In fact, it feels to me like the critical sequence resolving this story strand is far too inorganic to be believable. It has instead been contrived to meet standard scripting requirements and timing. Were the brothers' arguments really so entrenched that they would resort to a mud-wrestling fight over it all? (And the tiny patch of really thin mud feels extremely fake as well.) Would Picard really break down and bawl over his own Borg victimhood at that moment? Would it really be a bout of wallowing in that victimhood that puts his head back together so he can reassert his captaincy? (I'm thinking it would more likely reinforce his phobias, and that he needs instead to discover his capacity to decisively help others and feel his own worth to get to the place that this script wants to leave him in.) And how does this display of "Humanness" transform Robert's attitudes with such a clean 180 degree turn? Or was he faking his pigheadedness all along to trigger Picard's outburst, believing it was the best way to cure his brother? This story just didn't feel all that real to me on its main dramatic turns.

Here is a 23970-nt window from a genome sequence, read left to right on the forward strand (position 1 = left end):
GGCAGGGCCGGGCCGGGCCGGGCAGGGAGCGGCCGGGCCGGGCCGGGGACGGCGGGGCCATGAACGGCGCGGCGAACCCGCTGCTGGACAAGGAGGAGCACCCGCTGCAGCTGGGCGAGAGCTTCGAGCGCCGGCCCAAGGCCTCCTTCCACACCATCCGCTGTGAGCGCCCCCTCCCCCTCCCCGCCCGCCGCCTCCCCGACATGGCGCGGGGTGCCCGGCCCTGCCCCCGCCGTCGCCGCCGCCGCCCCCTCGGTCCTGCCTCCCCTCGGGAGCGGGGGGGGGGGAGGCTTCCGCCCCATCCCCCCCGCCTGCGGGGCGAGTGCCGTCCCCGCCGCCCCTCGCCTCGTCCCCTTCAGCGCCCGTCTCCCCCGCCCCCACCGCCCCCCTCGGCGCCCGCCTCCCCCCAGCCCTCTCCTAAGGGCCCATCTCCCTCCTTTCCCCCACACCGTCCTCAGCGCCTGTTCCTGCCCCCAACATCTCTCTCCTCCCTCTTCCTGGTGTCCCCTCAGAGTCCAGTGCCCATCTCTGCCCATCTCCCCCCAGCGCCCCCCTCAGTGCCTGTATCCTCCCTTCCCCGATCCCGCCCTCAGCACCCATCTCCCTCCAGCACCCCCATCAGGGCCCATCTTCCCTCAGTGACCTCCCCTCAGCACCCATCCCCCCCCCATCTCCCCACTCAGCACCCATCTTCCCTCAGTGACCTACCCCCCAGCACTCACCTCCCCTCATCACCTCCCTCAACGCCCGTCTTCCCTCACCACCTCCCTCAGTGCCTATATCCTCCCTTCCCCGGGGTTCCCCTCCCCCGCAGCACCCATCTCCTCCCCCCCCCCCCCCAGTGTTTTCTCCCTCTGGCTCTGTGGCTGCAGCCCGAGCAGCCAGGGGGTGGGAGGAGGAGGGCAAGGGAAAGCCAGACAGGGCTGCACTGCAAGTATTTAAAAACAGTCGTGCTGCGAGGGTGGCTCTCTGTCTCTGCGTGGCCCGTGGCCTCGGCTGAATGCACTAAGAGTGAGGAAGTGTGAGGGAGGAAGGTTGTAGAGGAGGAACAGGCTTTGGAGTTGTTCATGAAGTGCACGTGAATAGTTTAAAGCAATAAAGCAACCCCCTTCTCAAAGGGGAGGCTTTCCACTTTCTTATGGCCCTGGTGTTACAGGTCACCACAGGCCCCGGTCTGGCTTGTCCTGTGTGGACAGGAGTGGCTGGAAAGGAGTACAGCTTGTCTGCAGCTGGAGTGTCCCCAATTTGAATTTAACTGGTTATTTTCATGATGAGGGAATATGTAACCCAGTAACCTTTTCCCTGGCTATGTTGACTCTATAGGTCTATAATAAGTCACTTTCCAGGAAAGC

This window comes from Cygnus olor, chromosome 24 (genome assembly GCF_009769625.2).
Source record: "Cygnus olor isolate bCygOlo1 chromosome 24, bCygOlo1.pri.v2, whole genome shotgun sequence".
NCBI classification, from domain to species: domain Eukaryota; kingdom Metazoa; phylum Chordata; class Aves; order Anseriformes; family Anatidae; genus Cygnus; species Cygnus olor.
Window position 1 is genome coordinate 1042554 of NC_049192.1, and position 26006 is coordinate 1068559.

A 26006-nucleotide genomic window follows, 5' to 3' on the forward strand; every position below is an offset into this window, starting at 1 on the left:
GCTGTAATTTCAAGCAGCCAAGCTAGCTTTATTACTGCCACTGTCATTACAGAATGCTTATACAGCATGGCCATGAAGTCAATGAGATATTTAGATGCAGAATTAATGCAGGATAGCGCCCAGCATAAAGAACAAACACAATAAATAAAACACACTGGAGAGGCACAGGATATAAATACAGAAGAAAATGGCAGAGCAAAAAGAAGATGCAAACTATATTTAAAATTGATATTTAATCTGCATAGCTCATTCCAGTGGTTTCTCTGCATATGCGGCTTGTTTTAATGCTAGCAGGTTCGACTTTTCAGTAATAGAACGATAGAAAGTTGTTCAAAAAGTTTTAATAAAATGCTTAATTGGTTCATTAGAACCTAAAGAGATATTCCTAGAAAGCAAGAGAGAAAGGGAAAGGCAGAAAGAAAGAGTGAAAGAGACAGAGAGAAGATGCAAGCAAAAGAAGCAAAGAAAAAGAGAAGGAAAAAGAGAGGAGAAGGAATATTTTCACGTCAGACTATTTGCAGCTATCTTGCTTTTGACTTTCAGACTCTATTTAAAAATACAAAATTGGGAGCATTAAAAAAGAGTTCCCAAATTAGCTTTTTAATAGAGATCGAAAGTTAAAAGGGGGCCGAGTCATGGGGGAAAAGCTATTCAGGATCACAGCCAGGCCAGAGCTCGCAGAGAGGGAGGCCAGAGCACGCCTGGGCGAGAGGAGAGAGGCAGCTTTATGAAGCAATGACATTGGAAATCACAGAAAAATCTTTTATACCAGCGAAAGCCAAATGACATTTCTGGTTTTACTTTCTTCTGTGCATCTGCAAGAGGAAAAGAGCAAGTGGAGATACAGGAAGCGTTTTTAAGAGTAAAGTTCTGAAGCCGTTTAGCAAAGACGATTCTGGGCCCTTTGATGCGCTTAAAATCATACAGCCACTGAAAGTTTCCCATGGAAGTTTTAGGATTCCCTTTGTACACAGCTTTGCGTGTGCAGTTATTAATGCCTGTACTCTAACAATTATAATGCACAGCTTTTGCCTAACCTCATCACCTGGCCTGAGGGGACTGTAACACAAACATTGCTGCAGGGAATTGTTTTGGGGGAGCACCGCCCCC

Worf also has a subplot here, which does feel to be conjured out of the air as a thin excuse for some drama. As much as it is nice to finally see his parents, and get some insight into his adopted background in Russia, the bug up Worf's butt doesn't feel quite justified either in its existence, or in its sudden vanishing at the end.

And very, very easily forgotten is this episode's third plot strand, concerning Wesley's father. It's just sort of there, with no real dramatic drive to it... a few neat lines buried in a sea of bland ones. Ho hum.

Perhaps one of the most curious questions about season four first shows itself at the very beginning of this episode, and it concern's Riker's rank. We know Starfleet has plenty of reason to believe that Riker is qualified to be a captain, and we see him promoted to "the field rank of captain" in the opening episode, complete with the four pips on his uniform collar.